- Than is defined as a way to introduce the second part of a comparison or to show a difference.
An example of than used as a conjunction is in the phrase "She draws differently than he does" which means that she and he did not draw in the same way.
- Than means in comparison.
An example of than used as a preposition is in the sentence, "She is taller than he is," which means that she is the taller of the two people.
- introducing the second element in a comparison, following an adjective or adverb in the comparative degree: if the first element is a subject, object, predicate nominative, etc., the second element is construed in the same way: [he is taller than I; she arrived earlier than the others; Mom liked you better than me]: sometimes, informally, this use of than is construed as a preposition and the second element as its object [he is taller than me]
- expressing exception, following an adjective or adverb: none other than Sam
- when: used esp. following an inverted construction introduced by scarcely, hardly, barely, etc.: scarcely had I seen her than she spoke to me
- indicating difference or distinction, as:: this mainly informal use of than with different and differently is objected to by some
- introducing an adverbial clause: Paris was different than I'd thought it would be
- linking nouns or pronouns: her story is different than his
Origin: Middle English than, thene, thonne from Old English thenne, thanne, thonne, origin, originally , then: for Indo-European base see that
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- Used after a comparative adjective or adverb to introduce the second element or clause of an unequal comparison: She is a better athlete than I.
- Used to introduce the second element after certain words indicating difference: He draws quite differently than she does.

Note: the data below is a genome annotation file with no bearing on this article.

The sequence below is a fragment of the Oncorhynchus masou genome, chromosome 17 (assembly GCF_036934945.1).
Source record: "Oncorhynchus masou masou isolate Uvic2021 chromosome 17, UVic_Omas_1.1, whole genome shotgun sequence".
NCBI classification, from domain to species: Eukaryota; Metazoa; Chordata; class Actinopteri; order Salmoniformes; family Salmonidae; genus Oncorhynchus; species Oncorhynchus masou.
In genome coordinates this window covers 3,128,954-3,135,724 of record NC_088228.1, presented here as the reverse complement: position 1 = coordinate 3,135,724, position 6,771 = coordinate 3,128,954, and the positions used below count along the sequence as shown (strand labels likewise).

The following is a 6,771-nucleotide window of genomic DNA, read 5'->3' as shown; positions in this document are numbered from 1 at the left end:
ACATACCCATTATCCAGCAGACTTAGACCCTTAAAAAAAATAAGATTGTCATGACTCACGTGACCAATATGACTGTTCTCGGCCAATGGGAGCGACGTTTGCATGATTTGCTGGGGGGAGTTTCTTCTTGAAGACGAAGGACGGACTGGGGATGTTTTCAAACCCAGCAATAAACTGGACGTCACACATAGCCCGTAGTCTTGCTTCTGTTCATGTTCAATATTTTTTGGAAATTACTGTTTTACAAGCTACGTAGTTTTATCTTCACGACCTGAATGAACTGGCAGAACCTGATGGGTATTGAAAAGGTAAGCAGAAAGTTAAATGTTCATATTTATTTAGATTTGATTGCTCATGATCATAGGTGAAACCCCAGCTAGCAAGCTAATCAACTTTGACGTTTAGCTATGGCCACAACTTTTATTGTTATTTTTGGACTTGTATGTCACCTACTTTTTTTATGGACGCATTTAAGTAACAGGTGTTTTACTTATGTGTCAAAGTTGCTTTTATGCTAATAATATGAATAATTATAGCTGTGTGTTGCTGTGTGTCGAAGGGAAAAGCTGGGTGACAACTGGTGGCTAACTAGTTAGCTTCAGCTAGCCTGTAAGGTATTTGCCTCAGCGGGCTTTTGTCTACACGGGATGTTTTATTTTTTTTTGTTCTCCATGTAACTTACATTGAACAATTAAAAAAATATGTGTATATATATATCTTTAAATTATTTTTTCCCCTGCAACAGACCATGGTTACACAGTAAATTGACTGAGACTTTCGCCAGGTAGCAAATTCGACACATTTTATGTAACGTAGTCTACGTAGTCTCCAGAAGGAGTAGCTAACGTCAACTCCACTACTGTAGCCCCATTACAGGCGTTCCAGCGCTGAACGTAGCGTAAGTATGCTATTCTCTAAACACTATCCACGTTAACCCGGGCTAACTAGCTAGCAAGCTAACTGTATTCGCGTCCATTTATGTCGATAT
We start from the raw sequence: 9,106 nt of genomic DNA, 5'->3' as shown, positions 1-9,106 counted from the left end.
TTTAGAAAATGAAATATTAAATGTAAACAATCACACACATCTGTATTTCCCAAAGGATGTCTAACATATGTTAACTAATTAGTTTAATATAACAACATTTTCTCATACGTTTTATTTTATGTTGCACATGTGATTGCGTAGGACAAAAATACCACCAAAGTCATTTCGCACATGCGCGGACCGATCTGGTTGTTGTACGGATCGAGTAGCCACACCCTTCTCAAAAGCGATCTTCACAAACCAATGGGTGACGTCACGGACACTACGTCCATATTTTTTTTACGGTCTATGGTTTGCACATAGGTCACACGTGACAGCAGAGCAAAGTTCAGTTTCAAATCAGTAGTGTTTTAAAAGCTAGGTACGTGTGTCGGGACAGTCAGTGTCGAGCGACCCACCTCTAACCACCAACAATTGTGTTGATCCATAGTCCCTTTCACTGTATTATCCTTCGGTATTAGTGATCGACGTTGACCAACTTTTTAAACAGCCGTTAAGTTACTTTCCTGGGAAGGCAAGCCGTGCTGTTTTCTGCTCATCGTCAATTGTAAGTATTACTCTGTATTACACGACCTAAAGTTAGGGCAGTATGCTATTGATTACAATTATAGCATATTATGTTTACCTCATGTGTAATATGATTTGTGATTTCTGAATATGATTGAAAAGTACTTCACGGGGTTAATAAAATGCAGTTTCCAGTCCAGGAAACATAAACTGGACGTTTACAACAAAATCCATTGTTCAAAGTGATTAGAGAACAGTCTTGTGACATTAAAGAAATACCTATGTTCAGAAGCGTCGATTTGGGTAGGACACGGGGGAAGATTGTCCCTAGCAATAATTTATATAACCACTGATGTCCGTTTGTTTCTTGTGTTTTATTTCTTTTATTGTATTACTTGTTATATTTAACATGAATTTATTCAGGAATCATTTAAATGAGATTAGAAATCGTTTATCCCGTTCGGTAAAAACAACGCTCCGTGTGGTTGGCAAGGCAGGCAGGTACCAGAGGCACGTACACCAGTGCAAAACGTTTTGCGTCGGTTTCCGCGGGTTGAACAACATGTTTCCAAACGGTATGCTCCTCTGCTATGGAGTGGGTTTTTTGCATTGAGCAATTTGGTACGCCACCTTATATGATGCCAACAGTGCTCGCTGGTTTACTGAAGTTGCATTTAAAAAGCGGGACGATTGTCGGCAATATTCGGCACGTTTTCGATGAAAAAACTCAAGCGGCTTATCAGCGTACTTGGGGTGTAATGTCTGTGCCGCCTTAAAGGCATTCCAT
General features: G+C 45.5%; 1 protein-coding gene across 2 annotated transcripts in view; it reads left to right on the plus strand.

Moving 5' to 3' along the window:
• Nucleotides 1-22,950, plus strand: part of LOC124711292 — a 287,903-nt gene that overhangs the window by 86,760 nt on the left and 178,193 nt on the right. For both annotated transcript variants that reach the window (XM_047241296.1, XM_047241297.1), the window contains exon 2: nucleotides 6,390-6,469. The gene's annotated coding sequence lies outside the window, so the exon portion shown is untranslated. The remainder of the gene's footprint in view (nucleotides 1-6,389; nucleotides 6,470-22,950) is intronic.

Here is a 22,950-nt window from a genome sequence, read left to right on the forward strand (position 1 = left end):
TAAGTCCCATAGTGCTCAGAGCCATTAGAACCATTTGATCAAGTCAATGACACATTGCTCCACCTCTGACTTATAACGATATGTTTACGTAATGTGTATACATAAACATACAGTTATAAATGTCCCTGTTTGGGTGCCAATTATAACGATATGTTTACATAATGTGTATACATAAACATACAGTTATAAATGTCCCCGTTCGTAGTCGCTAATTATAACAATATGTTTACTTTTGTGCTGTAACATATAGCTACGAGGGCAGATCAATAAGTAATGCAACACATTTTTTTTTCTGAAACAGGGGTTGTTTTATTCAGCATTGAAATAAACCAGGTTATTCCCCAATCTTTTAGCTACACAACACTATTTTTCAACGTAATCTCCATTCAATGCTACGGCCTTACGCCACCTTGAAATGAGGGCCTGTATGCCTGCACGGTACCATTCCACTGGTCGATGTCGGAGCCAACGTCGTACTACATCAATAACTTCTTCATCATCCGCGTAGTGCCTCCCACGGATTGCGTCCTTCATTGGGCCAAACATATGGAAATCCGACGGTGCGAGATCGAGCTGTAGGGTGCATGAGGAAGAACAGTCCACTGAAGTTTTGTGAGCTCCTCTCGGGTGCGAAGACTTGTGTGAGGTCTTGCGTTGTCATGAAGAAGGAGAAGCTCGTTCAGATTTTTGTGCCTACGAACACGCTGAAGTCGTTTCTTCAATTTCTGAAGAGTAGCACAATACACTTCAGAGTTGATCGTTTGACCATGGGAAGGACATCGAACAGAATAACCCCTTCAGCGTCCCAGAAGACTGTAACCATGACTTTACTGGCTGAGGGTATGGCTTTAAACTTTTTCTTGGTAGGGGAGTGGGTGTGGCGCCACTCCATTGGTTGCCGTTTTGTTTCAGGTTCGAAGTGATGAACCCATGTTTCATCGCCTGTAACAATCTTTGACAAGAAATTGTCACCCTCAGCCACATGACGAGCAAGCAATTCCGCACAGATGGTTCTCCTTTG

- When. Used especially after hardly and scarcely: I had scarcely walked in the door than the commotion started.
Origin: Middle English, from Old English thanne, than; see to- in Indo-European roots.Usage Note: Since the 18th century grammarians have insisted that than should be regarded as a conjunction in all its uses, so that a sentence such as Bill is taller than Tom should be construed as an elliptical version of the sentence Bill is taller than Tom is. According to this view, the case of a pronoun following than is determined by whether the pronoun serves as the subject or object of the verb that is “understood.” Thus, the standard rule requires Pat is taller than I (not me) on the assumption that this sentence is elliptical for Pat is taller than I am but allows The news surprised Pat more than me, since this sentence is taken as elliptical for The news surprised Pat more than it surprised me. However, than is quite commonly treated as a preposition when followed by an isolated noun phrase, and as such occurs with a pronoun in the objective case: John is taller than me. Though this usage is still widely regarded as incorrect, it is predominant in speech and has reputable literary precedent, appearing in the writing of such respected authors as Shakespeare, Johnson, Swift, Scott, and Faulkner. It is also consistent with the fact that than is clearly treated as a preposition in the than whom construction, as in a poet than whom (not than who) no one has a dearer place in the hearts of his countrymen. Still, the writer who risks a sentence like Mary is taller than him in formal writing must be prepared to defend the usage against objections of critics who are unlikely to be dissuaded from the conviction that the usage is incorrect. • Comparatives using as . . . as can be analyzed as parallel to those using than. Traditional grammarians insist that I am not as tall as he is the only correct form; in formal writing, one should adhere to this rule. However, one can cite both literary precedent and syntactic arguments in favor of analyzing the second as as a preposition (which would allow constructions such as I am not as tall as him). See Usage Note at as1.